Blog Post

eBaum’s World’s Long Saga Comes to a Close with Layoffs

The staff of long-running video and web ephemera site eBaum’s World was let go on Friday by its acquirer ZVUE, according to blog posts by staff members including eBaum’s founder Eric Bauman. Web commenters are crowing about Bauman’s complaints that eBaum’s was stolen out from under him, as eBaum’s was often criticized for allegedly ripping other people’s web content without attribution.

HandHeld Entertainment/ZVUE, a maker of media players and a conglomeration of various web sites, bought eBaum’s World for $15 million in cash, $2.5 million in stock and a potential earn-out of $50 million in August 2007, after eBaum’s had been on the block for quite a while. The site was to accompany its acquirer’s other web properties like Putfile and At the time, eBaum’s claimed 10 million uniques per month, though comScore said it was more like 2.3 million.

In 2008 ZVUE’s stock price sank below $1, and it received multiple warnings from NASDAQ, restructured, raised funding, saw board members and execs quit, and appointed new leadership. The company announced it would put Rochester, N.Y.-based Bauman in charge of its web operations (previously run out of San Francisco) and grouped its properties and other entertainment sites together as the PopSauce ad network.

Bauman (known as eBaum) wrote on Friday,

As you may have heard our parent company (ZVUE) has decided to let myself and the rest of my team go. We have been running eBaum’s World for 10+ years so this is a very sad time for all of us.

Another former staff member added that some employees were offered the chance to stay on to run the site with a new team, but they all declined. They were apparently told that the Rochester office was being closed for “operational and financial” issues, though we have not yet confirmed the eBaum’s office closure with ZVUE.

The former eBaum’s staff looks to keep the web curation dream alive independently on a new, barely developed site,

Though some commenters offered Bauman their condolences, many more seemed to think the occasion a sort of overdue justice for the ripped-off content the site had been known for. eBaum’s had often posted its own watermarked versions of other people’s videos from around the web and racked up massive views for them, especially in the early days of web video before people were more savvy about building up their own distribution on sites like YouTube. “Glad to see karma catch up to him. He’s been stealing content from people for years,” said one Digg commenter.

Whatever your judgment, though, Bauman certainly made out well from selling his site, and besides, eBaum’s World had lost relevance as the world of web video expanded.

9 Responses to “eBaum’s World’s Long Saga Comes to a Close with Layoffs”

  1. Liz
    the way you worded it, it sounds like you were using comScore as a way to cast doubt on the claimed figures. I just don’t see the need to add it, it detracts from an otherwise great article, and I’m sure you wouldn’t want people quoting the little figure for NewTeeVee from comScore in the same way :-)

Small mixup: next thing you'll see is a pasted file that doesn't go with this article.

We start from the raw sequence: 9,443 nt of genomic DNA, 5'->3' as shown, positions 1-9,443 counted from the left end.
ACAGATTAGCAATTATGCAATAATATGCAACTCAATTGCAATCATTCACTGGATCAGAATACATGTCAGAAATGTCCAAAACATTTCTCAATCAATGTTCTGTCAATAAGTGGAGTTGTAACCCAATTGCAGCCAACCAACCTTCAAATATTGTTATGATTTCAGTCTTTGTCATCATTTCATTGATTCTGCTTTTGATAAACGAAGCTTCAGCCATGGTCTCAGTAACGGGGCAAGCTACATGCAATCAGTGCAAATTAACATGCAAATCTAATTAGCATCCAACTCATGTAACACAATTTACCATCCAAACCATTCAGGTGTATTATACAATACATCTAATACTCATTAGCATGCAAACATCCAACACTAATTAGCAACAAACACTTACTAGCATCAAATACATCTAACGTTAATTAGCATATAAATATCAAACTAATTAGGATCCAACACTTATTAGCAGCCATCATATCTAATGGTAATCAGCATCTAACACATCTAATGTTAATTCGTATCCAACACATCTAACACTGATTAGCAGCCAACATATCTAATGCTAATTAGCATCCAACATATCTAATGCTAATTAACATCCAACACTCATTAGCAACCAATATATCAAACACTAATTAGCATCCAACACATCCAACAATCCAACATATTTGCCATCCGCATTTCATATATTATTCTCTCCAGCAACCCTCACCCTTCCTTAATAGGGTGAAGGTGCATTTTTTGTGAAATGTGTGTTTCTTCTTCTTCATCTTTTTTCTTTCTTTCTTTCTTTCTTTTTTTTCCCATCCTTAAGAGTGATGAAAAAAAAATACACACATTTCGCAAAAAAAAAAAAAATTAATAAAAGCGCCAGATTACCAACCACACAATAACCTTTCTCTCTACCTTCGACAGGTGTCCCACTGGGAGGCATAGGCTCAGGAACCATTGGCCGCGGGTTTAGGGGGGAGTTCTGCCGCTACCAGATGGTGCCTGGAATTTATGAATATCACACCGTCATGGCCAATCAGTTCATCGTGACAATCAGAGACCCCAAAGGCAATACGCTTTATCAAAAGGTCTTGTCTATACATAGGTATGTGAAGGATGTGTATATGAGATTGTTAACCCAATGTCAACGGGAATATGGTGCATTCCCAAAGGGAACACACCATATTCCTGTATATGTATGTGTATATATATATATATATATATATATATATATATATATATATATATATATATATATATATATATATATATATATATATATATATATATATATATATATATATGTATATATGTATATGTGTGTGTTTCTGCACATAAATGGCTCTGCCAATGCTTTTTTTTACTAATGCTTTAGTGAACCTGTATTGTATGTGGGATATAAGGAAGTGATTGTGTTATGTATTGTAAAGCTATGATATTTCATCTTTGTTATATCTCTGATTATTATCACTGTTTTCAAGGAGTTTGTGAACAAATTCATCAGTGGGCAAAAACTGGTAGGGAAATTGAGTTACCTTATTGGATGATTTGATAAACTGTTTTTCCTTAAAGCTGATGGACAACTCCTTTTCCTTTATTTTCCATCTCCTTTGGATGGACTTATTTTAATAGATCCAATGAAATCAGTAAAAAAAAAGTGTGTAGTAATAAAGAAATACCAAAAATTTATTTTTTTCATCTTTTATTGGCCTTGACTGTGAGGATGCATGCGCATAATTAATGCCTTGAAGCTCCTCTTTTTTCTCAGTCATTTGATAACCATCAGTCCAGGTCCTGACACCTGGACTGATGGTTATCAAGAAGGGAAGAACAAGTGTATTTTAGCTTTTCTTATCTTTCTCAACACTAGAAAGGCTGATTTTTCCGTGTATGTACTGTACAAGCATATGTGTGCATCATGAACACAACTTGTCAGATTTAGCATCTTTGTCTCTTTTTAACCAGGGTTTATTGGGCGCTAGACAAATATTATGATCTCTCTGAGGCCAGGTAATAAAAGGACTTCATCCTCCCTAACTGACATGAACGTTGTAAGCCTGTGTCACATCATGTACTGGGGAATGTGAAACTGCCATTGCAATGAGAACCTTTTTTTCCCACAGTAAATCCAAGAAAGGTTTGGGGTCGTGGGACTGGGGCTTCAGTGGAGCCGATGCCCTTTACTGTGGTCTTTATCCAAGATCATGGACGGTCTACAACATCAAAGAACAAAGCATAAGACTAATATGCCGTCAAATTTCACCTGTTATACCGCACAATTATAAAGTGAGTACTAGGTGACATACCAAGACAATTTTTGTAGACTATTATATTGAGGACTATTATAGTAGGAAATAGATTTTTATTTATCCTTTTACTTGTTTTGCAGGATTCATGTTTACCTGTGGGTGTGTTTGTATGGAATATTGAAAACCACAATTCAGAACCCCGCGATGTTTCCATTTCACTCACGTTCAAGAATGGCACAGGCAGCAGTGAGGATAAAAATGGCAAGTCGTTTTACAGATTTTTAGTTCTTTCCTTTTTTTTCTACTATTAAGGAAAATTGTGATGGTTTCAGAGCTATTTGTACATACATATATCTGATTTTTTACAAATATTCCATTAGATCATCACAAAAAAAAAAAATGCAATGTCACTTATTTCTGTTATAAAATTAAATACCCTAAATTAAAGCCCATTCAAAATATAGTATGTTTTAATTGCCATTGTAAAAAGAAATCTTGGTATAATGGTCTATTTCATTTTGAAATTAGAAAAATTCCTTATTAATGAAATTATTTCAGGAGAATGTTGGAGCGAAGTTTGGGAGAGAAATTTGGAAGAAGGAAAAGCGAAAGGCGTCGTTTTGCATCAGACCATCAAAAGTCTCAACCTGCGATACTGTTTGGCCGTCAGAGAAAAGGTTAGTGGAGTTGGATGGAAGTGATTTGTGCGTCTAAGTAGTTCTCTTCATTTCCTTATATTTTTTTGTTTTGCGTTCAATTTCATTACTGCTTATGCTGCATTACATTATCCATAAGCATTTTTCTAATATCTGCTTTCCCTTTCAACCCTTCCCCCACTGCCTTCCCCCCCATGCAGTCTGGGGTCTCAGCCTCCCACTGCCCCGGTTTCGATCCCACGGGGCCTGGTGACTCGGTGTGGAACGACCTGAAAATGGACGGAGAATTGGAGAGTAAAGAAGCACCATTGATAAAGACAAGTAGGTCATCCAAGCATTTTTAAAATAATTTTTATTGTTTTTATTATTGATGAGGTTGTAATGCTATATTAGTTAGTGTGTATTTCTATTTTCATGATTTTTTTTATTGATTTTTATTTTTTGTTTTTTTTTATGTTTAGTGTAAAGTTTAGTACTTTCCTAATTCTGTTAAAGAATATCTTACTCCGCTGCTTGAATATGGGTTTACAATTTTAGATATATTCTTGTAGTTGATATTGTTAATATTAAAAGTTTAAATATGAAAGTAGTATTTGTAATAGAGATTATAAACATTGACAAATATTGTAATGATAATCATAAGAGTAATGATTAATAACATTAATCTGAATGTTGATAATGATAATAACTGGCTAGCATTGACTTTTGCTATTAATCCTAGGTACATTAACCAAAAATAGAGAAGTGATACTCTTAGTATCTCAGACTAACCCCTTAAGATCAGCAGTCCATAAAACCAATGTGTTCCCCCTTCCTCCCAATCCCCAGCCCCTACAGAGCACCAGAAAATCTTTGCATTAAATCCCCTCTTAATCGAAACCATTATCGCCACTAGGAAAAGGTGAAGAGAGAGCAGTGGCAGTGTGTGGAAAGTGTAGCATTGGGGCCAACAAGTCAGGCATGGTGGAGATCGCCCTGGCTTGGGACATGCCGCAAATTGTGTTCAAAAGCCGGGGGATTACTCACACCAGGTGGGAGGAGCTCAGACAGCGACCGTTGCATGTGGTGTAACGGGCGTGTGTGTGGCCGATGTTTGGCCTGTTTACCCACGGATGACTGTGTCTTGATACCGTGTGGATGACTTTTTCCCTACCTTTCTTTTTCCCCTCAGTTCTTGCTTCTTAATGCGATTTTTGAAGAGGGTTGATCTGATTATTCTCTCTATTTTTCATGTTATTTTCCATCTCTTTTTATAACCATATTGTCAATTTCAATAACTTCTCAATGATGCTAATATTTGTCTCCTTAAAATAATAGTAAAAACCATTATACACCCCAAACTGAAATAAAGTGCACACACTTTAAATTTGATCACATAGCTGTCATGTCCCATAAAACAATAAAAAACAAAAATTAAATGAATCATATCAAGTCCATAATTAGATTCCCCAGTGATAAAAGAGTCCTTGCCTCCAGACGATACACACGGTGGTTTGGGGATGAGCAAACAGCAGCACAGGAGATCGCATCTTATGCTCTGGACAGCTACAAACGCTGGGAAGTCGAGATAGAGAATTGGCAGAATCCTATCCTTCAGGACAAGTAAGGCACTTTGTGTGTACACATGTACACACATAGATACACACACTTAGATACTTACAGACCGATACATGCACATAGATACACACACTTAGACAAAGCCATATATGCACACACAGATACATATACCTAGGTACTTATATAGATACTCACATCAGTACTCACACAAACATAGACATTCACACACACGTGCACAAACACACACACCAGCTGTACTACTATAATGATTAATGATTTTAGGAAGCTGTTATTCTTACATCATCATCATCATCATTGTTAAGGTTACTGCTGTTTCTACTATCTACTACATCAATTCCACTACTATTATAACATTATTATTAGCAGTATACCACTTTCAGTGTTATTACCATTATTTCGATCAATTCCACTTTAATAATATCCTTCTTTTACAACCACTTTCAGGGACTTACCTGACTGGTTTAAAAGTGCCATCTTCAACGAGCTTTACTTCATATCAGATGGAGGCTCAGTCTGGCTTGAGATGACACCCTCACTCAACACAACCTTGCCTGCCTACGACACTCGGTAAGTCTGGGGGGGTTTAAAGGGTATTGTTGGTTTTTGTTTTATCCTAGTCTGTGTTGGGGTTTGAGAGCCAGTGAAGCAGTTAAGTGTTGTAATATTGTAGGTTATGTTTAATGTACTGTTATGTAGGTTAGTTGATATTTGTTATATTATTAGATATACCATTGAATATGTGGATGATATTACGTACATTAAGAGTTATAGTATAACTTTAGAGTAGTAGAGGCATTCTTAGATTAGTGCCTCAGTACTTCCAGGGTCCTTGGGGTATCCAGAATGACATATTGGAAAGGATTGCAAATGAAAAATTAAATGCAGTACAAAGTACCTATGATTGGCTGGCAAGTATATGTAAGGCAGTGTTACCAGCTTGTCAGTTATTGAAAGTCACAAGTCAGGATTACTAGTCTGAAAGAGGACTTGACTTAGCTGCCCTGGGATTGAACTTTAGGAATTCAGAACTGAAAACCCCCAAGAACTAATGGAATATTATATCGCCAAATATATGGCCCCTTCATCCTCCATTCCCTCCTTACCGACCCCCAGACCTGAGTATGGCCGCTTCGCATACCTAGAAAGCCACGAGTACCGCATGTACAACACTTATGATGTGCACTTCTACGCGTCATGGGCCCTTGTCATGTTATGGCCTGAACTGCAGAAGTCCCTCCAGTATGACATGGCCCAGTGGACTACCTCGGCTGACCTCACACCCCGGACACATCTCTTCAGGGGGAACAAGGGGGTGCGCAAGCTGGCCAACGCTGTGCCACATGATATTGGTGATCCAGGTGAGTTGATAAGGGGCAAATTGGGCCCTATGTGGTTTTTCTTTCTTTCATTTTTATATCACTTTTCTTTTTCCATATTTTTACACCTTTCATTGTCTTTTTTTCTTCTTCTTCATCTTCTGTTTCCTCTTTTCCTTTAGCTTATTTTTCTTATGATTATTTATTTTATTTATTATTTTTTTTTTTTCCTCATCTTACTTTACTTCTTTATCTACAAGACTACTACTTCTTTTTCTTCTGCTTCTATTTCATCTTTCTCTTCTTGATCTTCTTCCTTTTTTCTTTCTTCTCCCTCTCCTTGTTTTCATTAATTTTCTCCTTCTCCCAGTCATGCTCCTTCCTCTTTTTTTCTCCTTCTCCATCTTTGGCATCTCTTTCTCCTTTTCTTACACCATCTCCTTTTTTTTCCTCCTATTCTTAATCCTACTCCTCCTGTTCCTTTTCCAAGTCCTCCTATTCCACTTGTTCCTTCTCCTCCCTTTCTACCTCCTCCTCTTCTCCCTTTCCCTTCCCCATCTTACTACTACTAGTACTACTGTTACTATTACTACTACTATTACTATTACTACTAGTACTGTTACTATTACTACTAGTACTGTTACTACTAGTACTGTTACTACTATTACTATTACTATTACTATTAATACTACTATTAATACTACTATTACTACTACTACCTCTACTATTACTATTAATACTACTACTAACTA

PS: it doesn’t just undercount, it’s not even remotely wedded to reality. Quantcast undercounts, not comScore.

  2. This is a big deal and marks an important win for copyright holders who have struggled to find value in putting their shows online. Thanks for the post, Liz.
    For a sustainable market to develop for digital distribution content owners have to know that their IP will be protected. Rogue sites who build their brand and business on the backs of producers by ripping and rebranding copyrighted content are stumbling blocks in the way of viable digital economics.
    This news, coupled with the big players developing real technological solutions to protect content (read YouTube’s excellent Content ID system) and the evolution of sensible, digital copyright laws (read Creative Commons) are positive signs for those of us invested in building a market for digital video.

  3. Liz
    good post, but this lets it down “eBaum’s claimed 10 million uniques per month, though comScore said it was more like 2.3 million”.

    comScore isn’t a great source, and you should know better. For example, comScore says NewTeeVee has 33,000 unique visitors/ mth, and yet Quantcast (direct measure, although undercounts slightly) puts your people figure (you’re blocking the rest of the stats) at 401k. So am I to presume then, based on your comment, that your traffic is worse than a spam blog on blogger, or 401k uniques or there about?

    I’ve got no particular time for Ebaums, but fairs fair with the snide comments. If you believe, honestly that comScore is a fair measure, let me know when Om puts the site on the market, at 33k uniques per month I’m betting it will go cheaply ;-)